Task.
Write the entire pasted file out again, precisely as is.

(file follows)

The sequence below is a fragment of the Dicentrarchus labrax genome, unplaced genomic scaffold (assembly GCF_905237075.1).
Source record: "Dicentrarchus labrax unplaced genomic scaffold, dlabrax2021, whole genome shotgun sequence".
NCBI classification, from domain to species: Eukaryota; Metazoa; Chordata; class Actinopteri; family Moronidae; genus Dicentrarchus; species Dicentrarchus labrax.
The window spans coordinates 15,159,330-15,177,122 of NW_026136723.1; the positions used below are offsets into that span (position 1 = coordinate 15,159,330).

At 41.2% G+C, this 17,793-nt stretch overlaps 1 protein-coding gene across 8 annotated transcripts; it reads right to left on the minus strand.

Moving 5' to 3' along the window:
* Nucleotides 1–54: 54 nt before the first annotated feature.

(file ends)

The sequence below is a fragment of the Dicentrarchus labrax genome, unplaced genomic scaffold (assembly GCF_905237075.1).
Source record: "Dicentrarchus labrax unplaced genomic scaffold, dlabrax2021, whole genome shotgun sequence".
NCBI classification, from domain to species: Eukaryota; Metazoa; Chordata; class Actinopteri; family Moronidae; genus Dicentrarchus; species Dicentrarchus labrax.
The window spans coordinates 15,159,330-15,177,122 of NW_026136723.1; the positions used below are offsets into that span (position 1 = coordinate 15,159,330).

At 41.2% G+C, this 17,793-nt stretch overlaps 1 protein-coding gene across 8 annotated transcripts; it reads right to left on the minus strand.

Moving 5' to 3' along the window:
* Nucleotides 1–54: 54 nt before the first annotated feature.